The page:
Tuesday, January 23, 2007

I Will Build My Church

According to 1 Peter, God takes the initiative. He gives us birth that allows us to love and believe in Jesus (1:3, 8); He plants the seed that has its fruit in it (1:23); He builds the Temple, the residence of His glory, by incorporating people like you and I, living stones, which, by the way, are practical impossibilities apart from His initiative (2:5).

We believe in this God, but we also show by our practice that we believe something else. The initiative of yesterday may belong to God, but the initiative of today belongs with us, with me. We read and write books, we attend and conduct training seminars, and we build like the Babelites (Gen 11), constructing our human significance, demonstrating our own importance and success, because, of course, we are the initiators of all good things that really matter. Good ideas. Great plans. Monumental projects.

We have growing confidence in technological manipulation – even to create life. God is the author of life, but we are learning how to produce it without him, though confronting us with haunting ethical issues. We contribute unceasing energies to a management control that will leverage better results this year than last, pressuring the perishable seed (1:23) to see what can be wrung from it, and leaving behind bruised and burned-out casualties. We tear down our barns to build bigger ones (Luke 12:18), hoping that that the bigger church building will compensate for the disciples’ immaturity, or the bigger house will make one feel better about the family’s dysfunctionality.

But being practically involved in God’s temple has not only to do with recognizing God’s initiative in its construction. It also demands that we be properly aligned with God’s select Cornerstone, Christ. The question is really not, “Do I feel good about myself” but "Is my life correctly aligned with Jesus Christ?” That question is more difficult than merely saying, “Follow Jesus.” Due to the distance caused by centuries and cultures, let alone sin and selfishness, we often have a hard time answering how it is that we are to align our lives with Christ.

And so when we face “life” questions, we tend to take the initiative and resort to our most trusted resources. They are doctors, psychologists, financial advisors, and school counselors. Most have no regard for God, or your faith, or the Cornerstone. They advise according to their own faith – faith in science, or faith in proven principles of (temporal) investment, or the secret of happiness as found in prescription drugs.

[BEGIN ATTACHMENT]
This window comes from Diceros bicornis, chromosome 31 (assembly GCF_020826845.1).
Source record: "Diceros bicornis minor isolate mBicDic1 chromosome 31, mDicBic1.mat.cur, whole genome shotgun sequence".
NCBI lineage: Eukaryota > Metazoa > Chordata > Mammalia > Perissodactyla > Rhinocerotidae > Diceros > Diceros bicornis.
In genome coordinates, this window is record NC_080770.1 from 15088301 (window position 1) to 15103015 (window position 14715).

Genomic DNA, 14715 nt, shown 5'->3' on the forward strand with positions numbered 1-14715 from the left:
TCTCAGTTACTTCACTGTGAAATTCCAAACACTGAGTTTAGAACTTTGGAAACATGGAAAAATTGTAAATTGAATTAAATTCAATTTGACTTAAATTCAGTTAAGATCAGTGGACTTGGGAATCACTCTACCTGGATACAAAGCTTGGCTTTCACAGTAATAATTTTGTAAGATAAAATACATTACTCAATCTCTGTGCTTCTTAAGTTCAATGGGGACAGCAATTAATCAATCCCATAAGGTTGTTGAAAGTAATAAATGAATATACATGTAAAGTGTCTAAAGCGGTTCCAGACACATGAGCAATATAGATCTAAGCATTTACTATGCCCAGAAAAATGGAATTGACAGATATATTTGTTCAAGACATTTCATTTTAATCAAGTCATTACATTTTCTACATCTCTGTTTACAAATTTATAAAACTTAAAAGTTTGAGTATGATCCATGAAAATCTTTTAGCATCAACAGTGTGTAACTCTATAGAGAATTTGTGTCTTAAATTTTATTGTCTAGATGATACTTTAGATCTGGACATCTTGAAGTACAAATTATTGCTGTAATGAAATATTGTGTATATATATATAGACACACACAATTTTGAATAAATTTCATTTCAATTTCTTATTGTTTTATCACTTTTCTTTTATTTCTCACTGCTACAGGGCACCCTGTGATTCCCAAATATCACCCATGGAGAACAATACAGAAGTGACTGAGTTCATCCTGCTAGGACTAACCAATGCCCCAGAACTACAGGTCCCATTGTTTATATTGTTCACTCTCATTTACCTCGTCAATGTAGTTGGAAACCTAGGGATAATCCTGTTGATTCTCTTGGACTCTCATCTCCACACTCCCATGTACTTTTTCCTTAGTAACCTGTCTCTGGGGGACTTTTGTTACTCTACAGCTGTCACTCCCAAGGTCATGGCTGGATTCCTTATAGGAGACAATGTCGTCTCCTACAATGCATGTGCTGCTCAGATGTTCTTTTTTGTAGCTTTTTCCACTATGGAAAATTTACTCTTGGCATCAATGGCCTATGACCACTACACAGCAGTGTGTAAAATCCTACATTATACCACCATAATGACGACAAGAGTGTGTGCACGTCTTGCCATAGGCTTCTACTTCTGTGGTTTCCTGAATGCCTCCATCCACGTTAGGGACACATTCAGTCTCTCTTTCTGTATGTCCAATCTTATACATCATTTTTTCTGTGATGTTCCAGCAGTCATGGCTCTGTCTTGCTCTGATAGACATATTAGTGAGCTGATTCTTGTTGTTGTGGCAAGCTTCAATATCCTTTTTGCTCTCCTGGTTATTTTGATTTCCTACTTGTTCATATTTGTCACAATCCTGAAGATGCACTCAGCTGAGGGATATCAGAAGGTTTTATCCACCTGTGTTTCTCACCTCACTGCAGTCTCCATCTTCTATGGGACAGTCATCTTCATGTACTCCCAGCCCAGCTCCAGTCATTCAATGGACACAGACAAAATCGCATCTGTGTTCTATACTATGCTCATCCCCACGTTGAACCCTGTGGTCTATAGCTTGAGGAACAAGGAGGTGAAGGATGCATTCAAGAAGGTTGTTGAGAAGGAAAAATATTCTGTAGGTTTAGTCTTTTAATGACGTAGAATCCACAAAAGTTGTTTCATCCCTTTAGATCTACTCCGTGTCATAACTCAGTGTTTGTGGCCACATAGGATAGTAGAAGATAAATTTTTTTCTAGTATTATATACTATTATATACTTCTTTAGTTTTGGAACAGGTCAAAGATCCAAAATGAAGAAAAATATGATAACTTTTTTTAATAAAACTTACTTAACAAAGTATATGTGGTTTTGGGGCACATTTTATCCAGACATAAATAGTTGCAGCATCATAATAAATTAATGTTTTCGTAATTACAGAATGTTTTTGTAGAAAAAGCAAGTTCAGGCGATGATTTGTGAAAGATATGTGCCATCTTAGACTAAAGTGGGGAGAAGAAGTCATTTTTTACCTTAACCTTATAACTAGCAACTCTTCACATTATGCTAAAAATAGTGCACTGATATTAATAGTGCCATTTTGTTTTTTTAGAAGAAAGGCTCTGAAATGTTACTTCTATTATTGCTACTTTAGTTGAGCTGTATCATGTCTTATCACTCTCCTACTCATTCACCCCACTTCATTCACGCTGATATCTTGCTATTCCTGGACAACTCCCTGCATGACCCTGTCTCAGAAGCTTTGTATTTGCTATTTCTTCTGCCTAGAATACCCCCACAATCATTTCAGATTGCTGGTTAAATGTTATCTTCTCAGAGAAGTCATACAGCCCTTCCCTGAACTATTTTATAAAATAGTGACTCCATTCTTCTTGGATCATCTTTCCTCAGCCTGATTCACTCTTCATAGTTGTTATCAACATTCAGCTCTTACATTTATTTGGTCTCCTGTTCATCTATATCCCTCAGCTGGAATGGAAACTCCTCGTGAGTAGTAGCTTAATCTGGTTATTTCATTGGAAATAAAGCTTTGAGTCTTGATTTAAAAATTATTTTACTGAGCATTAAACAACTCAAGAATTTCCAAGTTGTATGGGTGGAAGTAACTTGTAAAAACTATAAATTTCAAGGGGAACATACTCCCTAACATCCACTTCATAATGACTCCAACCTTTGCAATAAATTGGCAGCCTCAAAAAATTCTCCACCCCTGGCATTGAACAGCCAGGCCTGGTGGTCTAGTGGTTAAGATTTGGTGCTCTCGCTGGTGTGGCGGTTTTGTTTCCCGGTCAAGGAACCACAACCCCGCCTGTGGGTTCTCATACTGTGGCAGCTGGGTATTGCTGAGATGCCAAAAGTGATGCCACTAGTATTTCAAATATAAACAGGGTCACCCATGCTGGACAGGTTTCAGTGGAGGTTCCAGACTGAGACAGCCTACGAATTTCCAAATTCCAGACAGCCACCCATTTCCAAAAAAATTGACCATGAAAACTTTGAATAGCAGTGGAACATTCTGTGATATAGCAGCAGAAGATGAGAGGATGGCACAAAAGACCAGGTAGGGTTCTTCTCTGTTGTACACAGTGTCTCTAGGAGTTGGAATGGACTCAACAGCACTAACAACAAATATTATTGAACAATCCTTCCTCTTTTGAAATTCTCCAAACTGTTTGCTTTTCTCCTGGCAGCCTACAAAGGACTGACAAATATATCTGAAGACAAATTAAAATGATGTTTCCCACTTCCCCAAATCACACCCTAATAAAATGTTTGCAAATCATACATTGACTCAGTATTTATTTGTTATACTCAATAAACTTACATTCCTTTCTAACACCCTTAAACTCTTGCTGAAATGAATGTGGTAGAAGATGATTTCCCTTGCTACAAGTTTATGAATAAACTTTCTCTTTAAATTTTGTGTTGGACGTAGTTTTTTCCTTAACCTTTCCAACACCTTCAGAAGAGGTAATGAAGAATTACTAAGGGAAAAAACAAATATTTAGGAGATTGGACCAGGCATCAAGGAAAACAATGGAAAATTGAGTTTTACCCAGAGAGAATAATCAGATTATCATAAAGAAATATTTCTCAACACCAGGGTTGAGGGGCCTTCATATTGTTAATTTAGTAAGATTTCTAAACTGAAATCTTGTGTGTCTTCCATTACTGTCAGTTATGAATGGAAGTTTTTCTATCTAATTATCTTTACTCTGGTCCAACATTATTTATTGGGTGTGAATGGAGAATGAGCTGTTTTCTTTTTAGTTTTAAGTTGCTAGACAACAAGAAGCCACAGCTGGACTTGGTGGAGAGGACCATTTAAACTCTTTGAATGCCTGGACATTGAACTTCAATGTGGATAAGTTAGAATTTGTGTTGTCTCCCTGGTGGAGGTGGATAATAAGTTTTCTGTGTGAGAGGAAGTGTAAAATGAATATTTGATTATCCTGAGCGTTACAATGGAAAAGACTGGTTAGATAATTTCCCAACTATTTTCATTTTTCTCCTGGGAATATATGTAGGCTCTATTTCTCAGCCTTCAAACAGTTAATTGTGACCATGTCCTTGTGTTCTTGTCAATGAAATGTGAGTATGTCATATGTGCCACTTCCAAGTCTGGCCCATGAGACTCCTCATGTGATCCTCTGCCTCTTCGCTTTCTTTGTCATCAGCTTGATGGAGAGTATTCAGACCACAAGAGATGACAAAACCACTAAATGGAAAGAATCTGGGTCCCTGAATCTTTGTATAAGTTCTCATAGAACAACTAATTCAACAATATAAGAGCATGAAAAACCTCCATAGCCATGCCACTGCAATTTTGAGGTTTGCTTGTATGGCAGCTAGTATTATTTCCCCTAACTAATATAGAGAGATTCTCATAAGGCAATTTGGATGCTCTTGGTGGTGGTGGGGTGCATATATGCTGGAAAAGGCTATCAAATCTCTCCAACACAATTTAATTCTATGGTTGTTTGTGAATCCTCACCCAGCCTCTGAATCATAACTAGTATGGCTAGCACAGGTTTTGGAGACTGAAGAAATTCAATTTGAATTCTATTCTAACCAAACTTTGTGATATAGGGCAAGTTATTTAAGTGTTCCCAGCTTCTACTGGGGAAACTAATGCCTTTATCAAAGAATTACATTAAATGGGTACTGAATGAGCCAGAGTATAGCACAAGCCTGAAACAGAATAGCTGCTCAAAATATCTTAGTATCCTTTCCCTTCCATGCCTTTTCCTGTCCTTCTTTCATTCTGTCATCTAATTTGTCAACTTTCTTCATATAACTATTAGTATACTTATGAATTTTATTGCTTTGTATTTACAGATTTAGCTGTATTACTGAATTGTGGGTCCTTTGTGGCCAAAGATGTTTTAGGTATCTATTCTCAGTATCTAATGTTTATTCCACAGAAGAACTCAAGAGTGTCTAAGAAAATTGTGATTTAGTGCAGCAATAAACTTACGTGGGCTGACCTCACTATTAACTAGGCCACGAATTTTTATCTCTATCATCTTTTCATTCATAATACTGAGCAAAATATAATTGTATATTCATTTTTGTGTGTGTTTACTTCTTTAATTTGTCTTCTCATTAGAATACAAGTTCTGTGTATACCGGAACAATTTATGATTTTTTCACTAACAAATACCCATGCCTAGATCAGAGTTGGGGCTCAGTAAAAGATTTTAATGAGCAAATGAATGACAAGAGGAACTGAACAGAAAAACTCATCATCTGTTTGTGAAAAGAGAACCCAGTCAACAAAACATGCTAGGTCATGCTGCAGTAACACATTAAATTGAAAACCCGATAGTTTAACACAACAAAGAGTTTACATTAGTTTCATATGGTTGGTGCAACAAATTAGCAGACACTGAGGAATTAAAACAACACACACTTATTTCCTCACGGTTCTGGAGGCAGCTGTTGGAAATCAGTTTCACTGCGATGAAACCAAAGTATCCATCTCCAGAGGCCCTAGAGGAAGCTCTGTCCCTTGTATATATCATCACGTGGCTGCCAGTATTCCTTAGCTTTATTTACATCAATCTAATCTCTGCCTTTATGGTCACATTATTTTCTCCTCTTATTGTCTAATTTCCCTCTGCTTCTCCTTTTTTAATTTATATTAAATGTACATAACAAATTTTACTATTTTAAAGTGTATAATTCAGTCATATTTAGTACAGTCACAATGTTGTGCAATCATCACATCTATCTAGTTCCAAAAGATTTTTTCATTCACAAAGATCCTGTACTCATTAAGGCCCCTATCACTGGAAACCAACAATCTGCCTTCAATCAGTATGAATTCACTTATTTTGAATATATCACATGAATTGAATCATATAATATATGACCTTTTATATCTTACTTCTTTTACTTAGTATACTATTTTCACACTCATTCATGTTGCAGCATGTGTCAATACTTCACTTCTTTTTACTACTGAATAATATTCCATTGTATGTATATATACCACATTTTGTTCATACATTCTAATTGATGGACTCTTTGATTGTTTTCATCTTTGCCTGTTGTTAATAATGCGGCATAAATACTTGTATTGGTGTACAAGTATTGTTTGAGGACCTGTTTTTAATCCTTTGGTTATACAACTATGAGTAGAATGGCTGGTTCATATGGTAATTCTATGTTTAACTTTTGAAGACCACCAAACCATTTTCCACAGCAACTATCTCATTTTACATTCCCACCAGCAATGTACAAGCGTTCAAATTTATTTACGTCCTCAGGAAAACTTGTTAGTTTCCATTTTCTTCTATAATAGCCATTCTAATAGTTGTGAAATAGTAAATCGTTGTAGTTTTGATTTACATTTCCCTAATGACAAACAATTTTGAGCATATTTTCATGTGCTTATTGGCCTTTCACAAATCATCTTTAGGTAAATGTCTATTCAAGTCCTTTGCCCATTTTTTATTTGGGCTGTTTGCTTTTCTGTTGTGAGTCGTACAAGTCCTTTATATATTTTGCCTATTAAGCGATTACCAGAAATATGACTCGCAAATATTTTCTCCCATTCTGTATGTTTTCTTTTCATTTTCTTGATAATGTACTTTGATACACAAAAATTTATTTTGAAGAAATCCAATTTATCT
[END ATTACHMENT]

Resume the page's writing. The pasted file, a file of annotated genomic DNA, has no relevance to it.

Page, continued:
Does science, medicine, etc., have a role? Of course. We ought to thank God for what has been learned about how His creation works. But these things must be applied spiritually. They will not – they cannot – be applied spiritually by these people alone.

Our present and usual course of actions denies a practical faith in God. Our handling of life’s biggest and most painful issues denies full confidence in pursuing Christlikeness (Hebrews 3). We shortcut the Spirit’s guidance in our lives by resorting to other guides who will not direct us to the Cornerstone or give God His due.

How do we expect the Spirit to work? Through God’s Word. And how is God’s Word brought to bear upon one’s life? Through reading, study and meditation. Have you submitted yourself to that kind of investment in God’s Word? Also, through various individuals’ teaching of the Word. But also through the discernment of life issues as evaluated in light of Scripture and as lovingly handled by trusted Christian brothers and sisters.

God’s House is built upon the Cornerstone, and with many living stones. The Christian life is not to be lived alone, but in community. We find our proper alignment with the Cornerstone by the help of other living stones, other believers who are handlers of God’s Word and bearers of God’s Spirit, (being) equipped to hear and to help.

Is there another believer whom you trust? Are there others with whom you could share your heart, and allow them to ask questions, and understand? The sad reality is that many of us are more likely to reveal our doubts, questions and hurts to an unbeliever. Is it because we don’t really believe in God, we don’t really care about Christlikeness, and we simply cannot trust the Spirit to use other believers spiritually in my life?

What God builds will last forever, for His glory. What is built without faith (Hebrews 11:6) and apart from Him (John 15:5) will be destroyed, to our shame.

No comments: